The last roses of summer

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Christof Lindequ. Picture courtesy Lindequ. Picture courtesy last roses of summer are often the most perfect ones; and as the daytime temperatures drop, your roses will take on a new intensity of colour and unfading beauty seldom seen in hot weather. Their petals unfurl perfectly and they last much longer too. If the temperatures play along, you can have roses well into April and May.

Shorter days are a signal to roses to prepare for winter dormancy and the plants start converting sugar to starches and storing it in their stems for their spring growth, so it is important to feed them regularly; especially in the summer rainfall regions. In very cold regions, you should stop feeding by mid-March as this will harden them off against the cold. Lower daytime temperatures and reduced evaporation also mean that you can reduce the amount you water, while still ensuring good moisture in the soil.

We experience a lot more dew on the Highveld in March; in the Cape you may experience a wet autumn; and in sub-tropical regions it is still very warm; so it is imperative to keep on spraying against fungal diseases in these regions. Also, watch out for red spider in hot, dry regions.

In hot, humid regions, you can trim your roses lightly if necessary. Do not cut them short as they can produce their most beautiful blooms in autumn.

Avril Elizabeth Picture courtesy Elizabeth Picture courtesy summer and autumn are ideal times to plant new roses, when the soil is still warm enough for the plant to produce hair roots. Roses planted at this time will be ready to grow to their full potential in spring, and produce their first flush of blooms of the season.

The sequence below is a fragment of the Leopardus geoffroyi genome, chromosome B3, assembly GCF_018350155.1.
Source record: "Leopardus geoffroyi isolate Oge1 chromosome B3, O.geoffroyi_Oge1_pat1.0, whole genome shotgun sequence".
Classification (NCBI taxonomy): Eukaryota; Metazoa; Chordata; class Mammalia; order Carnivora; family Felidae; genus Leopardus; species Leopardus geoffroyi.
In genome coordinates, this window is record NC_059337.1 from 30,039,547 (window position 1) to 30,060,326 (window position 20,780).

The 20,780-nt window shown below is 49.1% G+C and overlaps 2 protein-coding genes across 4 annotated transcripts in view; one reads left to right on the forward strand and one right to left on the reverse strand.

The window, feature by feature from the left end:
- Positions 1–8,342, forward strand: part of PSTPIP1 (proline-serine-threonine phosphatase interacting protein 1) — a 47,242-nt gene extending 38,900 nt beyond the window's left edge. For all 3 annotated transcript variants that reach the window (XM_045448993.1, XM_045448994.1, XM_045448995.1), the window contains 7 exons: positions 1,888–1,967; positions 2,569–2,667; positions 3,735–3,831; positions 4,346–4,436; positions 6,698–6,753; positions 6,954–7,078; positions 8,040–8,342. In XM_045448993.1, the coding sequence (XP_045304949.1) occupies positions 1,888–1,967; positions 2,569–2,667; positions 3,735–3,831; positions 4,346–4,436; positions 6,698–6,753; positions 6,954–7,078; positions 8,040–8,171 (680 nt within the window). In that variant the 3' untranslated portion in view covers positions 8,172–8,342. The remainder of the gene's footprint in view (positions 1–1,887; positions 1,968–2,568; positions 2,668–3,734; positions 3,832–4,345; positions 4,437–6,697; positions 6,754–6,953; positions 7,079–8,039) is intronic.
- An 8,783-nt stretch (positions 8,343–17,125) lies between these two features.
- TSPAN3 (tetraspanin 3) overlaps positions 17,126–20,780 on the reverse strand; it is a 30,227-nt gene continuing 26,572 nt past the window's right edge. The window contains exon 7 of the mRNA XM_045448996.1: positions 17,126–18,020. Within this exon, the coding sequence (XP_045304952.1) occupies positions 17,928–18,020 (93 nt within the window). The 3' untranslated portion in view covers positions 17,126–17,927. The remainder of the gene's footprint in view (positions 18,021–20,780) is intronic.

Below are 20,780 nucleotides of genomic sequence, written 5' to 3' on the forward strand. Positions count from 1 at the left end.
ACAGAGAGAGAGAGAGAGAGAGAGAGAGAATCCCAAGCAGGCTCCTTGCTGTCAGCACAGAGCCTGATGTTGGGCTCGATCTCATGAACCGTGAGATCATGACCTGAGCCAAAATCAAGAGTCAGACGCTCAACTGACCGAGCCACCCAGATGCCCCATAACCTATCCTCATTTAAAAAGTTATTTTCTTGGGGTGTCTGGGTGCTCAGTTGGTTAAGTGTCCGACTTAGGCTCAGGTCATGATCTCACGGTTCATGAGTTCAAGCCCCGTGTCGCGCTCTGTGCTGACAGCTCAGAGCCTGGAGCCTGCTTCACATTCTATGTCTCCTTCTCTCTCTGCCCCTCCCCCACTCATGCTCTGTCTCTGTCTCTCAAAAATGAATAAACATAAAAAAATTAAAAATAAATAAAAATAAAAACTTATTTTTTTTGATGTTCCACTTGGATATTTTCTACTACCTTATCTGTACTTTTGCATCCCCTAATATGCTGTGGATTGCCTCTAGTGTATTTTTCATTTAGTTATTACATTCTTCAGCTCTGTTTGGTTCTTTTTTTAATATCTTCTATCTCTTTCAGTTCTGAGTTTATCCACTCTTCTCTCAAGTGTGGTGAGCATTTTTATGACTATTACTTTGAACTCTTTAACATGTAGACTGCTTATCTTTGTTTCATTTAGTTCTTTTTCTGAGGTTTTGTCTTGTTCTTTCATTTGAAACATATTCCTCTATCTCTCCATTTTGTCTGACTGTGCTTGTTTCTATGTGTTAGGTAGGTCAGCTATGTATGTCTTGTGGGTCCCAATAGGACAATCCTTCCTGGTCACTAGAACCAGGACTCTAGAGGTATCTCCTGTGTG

Roses like excellent air circulation, but not a draughty windy site; and require at least 5 to 6 hours of sunlight a day. Do not plant them near to walls where the soil tends to be dry, or close to other large shrubs, whose roots will compete with the rose for moisture and food.

Roses are quite fussy about their soil. They will do best in light clay or loamy soil, but sandy soil should be enriched with lots of well-rotted manure or compost. Heavy clay can be loosened with basalt and acidic soil is best mixed with lime each year.

Prepare your planting holes very well, making them 1 1/2 times as wide as they are deep, +-60cm square and +-45cm deep. Remove the topsoil and put it one side before digging the rest of the hole. Mix the excavated soil with special rose compost, or well-rotted manure or compost, and a handful of bone meal.

Before planting roses into the garden, ensure that the soil in the planting bag is well watered and allowed to drain, so that it is neither too dry, nor too soggy. Do not plant roses deeper than they are already growing in the nursery bag, the bud union must be above ground level. Firm the soil down well before watering the plants thoroughly. Keep the new plants moist but not soggy. In very cold regions, mulch the roots after planting to protect them from freezing. Do not prune roses after you have planted them in autumn.